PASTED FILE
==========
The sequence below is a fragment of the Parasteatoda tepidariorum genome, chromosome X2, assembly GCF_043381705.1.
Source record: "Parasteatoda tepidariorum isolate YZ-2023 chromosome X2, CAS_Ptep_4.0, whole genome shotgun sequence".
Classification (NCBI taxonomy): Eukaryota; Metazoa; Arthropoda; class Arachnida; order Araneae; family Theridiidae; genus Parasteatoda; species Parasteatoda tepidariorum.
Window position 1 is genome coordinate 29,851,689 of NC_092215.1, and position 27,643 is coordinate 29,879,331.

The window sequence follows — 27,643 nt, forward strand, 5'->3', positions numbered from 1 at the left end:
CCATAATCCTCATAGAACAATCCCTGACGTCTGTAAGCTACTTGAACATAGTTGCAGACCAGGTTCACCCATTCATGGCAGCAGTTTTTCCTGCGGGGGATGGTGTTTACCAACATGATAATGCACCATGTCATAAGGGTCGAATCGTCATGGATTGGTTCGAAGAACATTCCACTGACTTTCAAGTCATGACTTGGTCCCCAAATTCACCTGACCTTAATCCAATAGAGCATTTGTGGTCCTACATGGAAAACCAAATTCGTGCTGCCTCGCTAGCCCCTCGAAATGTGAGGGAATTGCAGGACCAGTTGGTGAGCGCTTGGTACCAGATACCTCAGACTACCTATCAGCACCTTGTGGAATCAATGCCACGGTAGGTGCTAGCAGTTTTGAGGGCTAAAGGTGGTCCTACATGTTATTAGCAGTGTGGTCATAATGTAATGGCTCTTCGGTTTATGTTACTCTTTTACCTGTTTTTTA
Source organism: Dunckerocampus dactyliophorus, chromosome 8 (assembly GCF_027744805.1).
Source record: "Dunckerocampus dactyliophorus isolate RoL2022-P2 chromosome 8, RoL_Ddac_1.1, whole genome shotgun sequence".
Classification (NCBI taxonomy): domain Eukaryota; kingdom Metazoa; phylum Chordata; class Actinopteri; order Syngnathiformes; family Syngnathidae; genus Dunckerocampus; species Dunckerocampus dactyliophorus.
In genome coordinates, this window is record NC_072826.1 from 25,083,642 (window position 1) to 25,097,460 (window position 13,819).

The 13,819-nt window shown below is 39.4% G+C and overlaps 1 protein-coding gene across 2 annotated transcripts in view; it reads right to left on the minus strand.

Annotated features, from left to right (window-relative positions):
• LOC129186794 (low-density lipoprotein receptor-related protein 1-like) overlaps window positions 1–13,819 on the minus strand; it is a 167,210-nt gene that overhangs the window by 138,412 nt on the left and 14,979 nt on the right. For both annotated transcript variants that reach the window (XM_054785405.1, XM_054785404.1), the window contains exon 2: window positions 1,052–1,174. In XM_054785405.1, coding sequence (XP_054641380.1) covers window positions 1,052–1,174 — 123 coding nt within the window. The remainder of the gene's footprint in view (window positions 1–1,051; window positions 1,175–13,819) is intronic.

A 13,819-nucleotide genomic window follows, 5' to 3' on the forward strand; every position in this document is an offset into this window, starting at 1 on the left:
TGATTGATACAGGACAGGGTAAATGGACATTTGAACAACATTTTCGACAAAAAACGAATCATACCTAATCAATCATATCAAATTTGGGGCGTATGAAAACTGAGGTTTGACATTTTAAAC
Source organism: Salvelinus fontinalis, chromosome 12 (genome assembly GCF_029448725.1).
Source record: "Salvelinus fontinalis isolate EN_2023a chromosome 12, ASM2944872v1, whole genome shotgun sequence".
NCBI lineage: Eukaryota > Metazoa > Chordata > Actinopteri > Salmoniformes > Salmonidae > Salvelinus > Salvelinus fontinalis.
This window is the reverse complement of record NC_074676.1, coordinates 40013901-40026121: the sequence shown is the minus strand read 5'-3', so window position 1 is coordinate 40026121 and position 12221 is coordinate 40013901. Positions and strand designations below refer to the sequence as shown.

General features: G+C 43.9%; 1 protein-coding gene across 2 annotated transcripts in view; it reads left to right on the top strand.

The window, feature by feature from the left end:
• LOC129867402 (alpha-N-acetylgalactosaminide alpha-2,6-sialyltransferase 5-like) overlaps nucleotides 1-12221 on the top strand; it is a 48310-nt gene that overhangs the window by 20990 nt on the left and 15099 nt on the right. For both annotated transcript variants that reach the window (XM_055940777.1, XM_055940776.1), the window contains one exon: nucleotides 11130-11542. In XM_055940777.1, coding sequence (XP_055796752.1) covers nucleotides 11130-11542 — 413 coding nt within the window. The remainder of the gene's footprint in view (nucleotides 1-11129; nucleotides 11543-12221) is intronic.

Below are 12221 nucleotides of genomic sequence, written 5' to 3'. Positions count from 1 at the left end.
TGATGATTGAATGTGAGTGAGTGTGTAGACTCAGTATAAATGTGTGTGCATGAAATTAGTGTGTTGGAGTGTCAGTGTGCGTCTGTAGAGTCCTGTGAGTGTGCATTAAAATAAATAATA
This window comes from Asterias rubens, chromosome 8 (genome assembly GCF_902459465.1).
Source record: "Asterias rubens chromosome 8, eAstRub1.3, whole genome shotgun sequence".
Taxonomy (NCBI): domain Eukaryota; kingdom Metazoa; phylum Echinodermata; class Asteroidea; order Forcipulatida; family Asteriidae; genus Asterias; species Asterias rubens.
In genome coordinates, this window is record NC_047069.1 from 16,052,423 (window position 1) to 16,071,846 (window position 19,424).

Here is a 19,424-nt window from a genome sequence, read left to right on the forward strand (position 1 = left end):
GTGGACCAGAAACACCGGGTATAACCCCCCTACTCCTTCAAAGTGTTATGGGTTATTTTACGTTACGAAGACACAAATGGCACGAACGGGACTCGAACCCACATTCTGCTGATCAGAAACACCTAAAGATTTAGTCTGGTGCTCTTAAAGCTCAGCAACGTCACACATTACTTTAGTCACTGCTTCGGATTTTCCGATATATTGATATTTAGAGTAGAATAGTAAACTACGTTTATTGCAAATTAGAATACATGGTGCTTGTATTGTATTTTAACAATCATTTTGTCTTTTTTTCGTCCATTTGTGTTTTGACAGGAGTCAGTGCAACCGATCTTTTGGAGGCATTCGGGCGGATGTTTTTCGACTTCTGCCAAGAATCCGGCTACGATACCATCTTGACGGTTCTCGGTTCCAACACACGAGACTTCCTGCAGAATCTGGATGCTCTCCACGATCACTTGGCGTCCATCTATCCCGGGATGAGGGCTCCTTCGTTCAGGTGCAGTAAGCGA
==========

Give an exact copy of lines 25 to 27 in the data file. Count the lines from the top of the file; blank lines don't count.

This window comes from Asterias rubens, chromosome 8 (genome assembly GCF_902459465.1).
Source record: "Asterias rubens chromosome 8, eAstRub1.3, whole genome shotgun sequence".
Taxonomy (NCBI): domain Eukaryota; kingdom Metazoa; phylum Echinodermata; class Asteroidea; order Forcipulatida; family Asteriidae; genus Asterias; species Asterias rubens.